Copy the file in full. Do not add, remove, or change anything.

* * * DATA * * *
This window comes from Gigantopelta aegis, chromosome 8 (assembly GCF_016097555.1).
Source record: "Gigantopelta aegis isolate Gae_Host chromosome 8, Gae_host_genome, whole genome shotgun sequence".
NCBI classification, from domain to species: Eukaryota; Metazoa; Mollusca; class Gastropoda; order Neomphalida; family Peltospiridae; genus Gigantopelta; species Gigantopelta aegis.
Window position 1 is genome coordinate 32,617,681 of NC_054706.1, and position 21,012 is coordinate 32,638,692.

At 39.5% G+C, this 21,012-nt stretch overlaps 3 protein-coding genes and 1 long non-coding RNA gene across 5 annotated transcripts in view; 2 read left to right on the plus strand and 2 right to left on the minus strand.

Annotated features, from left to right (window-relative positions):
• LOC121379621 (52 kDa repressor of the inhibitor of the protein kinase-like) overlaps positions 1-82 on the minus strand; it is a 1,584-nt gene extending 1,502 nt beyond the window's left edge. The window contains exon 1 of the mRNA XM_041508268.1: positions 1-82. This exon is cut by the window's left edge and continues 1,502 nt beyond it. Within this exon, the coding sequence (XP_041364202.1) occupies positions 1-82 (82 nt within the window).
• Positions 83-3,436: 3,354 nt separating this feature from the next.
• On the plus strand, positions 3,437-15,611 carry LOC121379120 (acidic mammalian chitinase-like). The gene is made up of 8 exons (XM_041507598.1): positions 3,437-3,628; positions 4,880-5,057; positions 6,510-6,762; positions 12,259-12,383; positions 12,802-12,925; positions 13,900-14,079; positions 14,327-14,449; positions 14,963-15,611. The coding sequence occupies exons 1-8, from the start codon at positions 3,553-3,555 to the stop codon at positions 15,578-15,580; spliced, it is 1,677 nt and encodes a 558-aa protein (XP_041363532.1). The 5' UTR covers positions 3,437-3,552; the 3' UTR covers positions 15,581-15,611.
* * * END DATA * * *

This window comes from Gigantopelta aegis, chromosome 8 (assembly GCF_016097555.1).
Source record: "Gigantopelta aegis isolate Gae_Host chromosome 8, Gae_host_genome, whole genome shotgun sequence".
NCBI classification, from domain to species: Eukaryota; Metazoa; Mollusca; class Gastropoda; order Neomphalida; family Peltospiridae; genus Gigantopelta; species Gigantopelta aegis.
Window position 1 is genome coordinate 32,617,681 of NC_054706.1, and position 21,012 is coordinate 32,638,692.

At 39.5% G+C, this 21,012-nt stretch overlaps 3 protein-coding genes and 1 long non-coding RNA gene across 5 annotated transcripts in view; 2 read left to right on the plus strand and 2 right to left on the minus strand.

Annotated features, from left to right (window-relative positions):
• LOC121379621 (52 kDa repressor of the inhibitor of the protein kinase-like) overlaps positions 1-82 on the minus strand; it is a 1,584-nt gene extending 1,502 nt beyond the window's left edge. The window contains exon 1 of the mRNA XM_041508268.1: positions 1-82. This exon is cut by the window's left edge and continues 1,502 nt beyond it. Within this exon, the coding sequence (XP_041364202.1) occupies positions 1-82 (82 nt within the window).
• Positions 83-3,436: 3,354 nt separating this feature from the next.
• On the plus strand, positions 3,437-15,611 carry LOC121379120 (acidic mammalian chitinase-like). The gene is made up of 8 exons (XM_041507598.1): positions 3,437-3,628; positions 4,880-5,057; positions 6,510-6,762; positions 12,259-12,383; positions 12,802-12,925; positions 13,900-14,079; positions 14,327-14,449; positions 14,963-15,611. The coding sequence occupies exons 1-8, from the start codon at positions 3,553-3,555 to the stop codon at positions 15,578-15,580; spliced, it is 1,677 nt and encodes a 558-aa protein (XP_041363532.1). The 5' UTR covers positions 3,437-3,552; the 3' UTR covers positions 15,581-15,611.